I just caught Rece Davis referring to the East Carolina Pirates as “The Fighting Skip Holtzes.” This is poor not only because it’s too long and the Pirates don’t have a “Fighting” anywhere in their name (a team called the Fighting Pirates would be redundant, everyone assumes pirates fight, as well as plunder, pillage, rape and other unsavory things — unless these particular pirates happen to be Red Raiders from Lubbock, Texas, whom, under the leadership of Captain Leach and first mate Graham Harrell, launch aerial assaults against all landlubbers*), it’s bad because it’s not phonetically funny, and we know where Rece Davis got this stupid idea.
He thought the “Fighting Zookers” nickname for Illinois would translate. It doesn’t, because not only has Ron Zook been such a perennial punchline that his name has become synonymous with underperformance (until this year), but because Zook is one of those words that is phonetically hilarious. Say it. Repeat it. Zook. Just caresses off the tongue in laughter, unless you happen to be an overrated Wisconsin squad or an Iowa team with the college football version of Norv Turner leading you into battle this weekend. No wonder EDSBS calls him [NAME REDACTED]. A man with so much funny in his name can cause so much pain, unexpectedly. And when he does things like water-ski (and accidentally show off his two tickets to the gun show while doing so), it only makes Zook more humorous, less malicious, and intrinsically hilarious.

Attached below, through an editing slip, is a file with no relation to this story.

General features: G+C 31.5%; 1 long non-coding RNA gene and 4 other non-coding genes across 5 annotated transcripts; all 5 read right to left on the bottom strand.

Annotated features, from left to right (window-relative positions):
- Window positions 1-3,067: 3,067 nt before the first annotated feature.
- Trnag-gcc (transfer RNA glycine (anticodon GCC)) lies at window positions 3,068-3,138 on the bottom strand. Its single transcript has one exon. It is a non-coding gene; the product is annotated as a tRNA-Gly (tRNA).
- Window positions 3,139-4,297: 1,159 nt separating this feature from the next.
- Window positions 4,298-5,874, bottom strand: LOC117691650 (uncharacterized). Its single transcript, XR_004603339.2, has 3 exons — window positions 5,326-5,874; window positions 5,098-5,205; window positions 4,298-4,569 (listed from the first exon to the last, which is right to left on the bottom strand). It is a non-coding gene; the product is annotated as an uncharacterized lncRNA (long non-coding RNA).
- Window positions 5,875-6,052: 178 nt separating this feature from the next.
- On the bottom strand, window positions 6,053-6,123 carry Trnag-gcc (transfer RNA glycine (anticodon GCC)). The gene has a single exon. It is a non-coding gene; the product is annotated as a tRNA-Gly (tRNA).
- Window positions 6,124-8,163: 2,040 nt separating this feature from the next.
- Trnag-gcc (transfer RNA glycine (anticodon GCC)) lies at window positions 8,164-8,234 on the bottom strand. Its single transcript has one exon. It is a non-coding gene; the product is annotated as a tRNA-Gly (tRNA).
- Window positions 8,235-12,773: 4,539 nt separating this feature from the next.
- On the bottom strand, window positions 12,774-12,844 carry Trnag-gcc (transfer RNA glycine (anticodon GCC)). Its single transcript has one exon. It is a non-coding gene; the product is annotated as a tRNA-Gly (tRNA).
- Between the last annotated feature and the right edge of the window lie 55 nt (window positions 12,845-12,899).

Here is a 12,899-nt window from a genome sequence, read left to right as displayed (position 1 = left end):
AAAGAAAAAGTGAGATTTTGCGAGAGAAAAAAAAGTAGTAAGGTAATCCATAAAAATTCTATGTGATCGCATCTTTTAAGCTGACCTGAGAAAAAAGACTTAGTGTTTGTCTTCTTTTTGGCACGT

Now, Ron and his Fighting Zookers may be laughing at the rest of the college football landscape if they run the table the rest of the way. But Rece, please remember: half of the funny of a cliche is knowing the background behind it. Compared to his daddy, Skip Holtz has a way to go for humor potential to be included in his name. Maybe adopting a lisp would help.
(*I hope Texas Tech vs. Texas A&M is on a FSN here this weekend. Yarr.)